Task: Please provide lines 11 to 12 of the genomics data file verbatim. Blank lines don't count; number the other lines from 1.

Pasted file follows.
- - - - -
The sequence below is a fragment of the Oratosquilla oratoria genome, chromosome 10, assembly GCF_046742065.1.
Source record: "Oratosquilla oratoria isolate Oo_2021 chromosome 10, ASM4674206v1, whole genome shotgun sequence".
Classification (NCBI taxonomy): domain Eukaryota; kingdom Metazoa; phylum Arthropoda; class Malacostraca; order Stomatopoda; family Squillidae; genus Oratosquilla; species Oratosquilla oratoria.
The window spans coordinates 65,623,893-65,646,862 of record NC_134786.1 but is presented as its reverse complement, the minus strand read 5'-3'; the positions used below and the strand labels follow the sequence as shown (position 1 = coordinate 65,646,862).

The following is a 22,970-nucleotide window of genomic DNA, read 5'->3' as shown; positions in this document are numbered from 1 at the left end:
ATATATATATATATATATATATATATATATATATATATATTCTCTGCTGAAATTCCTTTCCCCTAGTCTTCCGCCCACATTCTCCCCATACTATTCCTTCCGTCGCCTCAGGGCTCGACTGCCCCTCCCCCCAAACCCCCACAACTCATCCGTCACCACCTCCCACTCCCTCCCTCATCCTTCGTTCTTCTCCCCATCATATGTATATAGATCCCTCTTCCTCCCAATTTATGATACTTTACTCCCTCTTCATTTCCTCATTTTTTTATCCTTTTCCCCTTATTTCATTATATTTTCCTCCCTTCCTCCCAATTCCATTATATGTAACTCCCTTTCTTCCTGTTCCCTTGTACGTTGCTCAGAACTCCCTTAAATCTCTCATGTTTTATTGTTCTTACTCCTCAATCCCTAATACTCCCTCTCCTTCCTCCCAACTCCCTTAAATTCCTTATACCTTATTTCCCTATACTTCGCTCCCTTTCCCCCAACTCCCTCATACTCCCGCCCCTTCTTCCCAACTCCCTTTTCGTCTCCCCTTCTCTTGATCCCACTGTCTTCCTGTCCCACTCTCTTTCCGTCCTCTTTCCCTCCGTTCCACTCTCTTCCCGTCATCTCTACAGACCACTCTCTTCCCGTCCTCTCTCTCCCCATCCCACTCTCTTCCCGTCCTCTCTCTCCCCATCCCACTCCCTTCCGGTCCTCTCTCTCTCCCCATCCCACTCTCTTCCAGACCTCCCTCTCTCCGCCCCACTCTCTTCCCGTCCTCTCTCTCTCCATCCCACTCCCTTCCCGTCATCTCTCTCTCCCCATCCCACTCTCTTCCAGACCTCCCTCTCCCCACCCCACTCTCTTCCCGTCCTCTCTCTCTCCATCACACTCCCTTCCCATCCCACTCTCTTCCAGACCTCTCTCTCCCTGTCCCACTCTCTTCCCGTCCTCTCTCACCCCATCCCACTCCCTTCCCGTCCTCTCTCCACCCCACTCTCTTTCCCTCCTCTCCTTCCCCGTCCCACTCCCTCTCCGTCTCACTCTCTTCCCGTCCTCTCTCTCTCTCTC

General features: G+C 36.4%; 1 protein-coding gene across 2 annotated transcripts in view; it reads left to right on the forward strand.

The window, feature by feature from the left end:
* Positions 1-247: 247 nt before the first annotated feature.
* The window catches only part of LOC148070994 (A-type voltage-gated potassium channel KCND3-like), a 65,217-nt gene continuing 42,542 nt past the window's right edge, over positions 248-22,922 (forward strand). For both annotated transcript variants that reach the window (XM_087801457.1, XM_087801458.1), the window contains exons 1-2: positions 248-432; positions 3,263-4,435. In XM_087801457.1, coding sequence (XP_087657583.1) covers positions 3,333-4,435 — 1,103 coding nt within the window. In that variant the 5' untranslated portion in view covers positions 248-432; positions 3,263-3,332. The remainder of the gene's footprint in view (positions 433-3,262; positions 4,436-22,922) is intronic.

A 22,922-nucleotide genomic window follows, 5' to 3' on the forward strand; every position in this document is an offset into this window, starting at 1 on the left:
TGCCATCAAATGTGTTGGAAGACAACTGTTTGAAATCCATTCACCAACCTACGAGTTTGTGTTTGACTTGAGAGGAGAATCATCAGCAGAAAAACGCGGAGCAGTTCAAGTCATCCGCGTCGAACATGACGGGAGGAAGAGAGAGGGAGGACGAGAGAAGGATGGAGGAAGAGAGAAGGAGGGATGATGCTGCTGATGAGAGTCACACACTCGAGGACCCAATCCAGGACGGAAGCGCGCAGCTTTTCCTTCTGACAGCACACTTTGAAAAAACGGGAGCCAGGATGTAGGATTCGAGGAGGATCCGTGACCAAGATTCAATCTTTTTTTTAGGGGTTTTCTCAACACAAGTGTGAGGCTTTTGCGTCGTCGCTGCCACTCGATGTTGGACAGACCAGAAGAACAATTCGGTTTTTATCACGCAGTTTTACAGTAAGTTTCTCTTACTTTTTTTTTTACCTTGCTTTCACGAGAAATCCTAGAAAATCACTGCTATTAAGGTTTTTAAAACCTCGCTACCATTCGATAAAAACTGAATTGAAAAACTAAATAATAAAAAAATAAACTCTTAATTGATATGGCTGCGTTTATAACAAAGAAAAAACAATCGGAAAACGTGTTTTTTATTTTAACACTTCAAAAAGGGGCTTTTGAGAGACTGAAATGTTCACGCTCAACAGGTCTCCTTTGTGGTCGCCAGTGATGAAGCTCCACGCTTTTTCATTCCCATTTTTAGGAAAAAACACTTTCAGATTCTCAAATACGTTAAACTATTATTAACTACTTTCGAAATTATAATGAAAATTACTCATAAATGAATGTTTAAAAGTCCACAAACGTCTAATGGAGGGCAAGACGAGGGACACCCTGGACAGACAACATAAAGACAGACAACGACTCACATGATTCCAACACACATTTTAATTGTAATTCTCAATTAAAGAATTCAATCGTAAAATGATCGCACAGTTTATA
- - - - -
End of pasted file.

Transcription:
A 22,922-nucleotide genomic window follows, 5' to 3' on the forward strand; every position in this document is an offset into this window, starting at 1 on the left:
TGCCATCAAATGTGTTGGAAGACAACTGTTTGAAATCCATTCACCAACCTACGAGTTTGTGTTTGACTTGAGAGGAGAATCATCAGCAGAAAAACGCGGAGCAGTTCAAGTCATCCGCGTCGAACATGACGGGAGGAAGAGAGAGGGAGGACGAGAGAAGGATGGAGGAAGAGAGAAGGAGGGATGATGCTGCTGATGAGAGTCACACACTCGAGGACCCAATCCAGGACGGAAGCGCGCAGCTTTTCCTTCTGACAGCACACTTTGAAAAAACGGGAGCCAGGATGTAGGATTCGAGGAGGATCCGTGACCAAGATTCAATCTTTTTTTTAGGGGTTTTCTCAACACAAGTGTGAGGCTTTTGCGTCGTCGCTGCCACTCGATGTTGGACAGACCAGAAGAACAATTCGGTTTTTATCACGCAGTTTTACAGTAAGTTTCTCTTACTTTTTTTTTTACCTTGCTTTCACGAGAAATCCTAGAAAATCACTGCTATTAAGGTTTTTAAAACCTCGCTACCATTCGATAAAAACTGAATTGAAAAACTAAATAATAAAAAAATAAACTCTTAATTGATATGGCTGCGTTTATAACAAAGAAAAAACAATCGGAAAACGTGTTTTTTATTTTAACACTTCAAAAAGGGGCTTTTGAGAGACTGAAATGTTCACGCTCAACAGGTCTCCTTTGTGGTCGCCAGTGATGAAGCTCCACGCTTTTTCATTCCCATTTTTAGGAAAAAACACTTTCAGATTCTCAAATACGTTAAACTATTATTAACTACTTTCGAAATTATAATGAAAATTACTCATAAATGAATGTTTAAAAGTCCACAAACGTCTAATGGAGGGCAAGACGAGGGACACCCTGGACAGACAACATAAAGACAGACAACGACTCACATGATTCCAACACACATTTTAATTGTAATTCTCAATTAAAGAATTCAATCGTAAAATGATCGCACAGTTTATA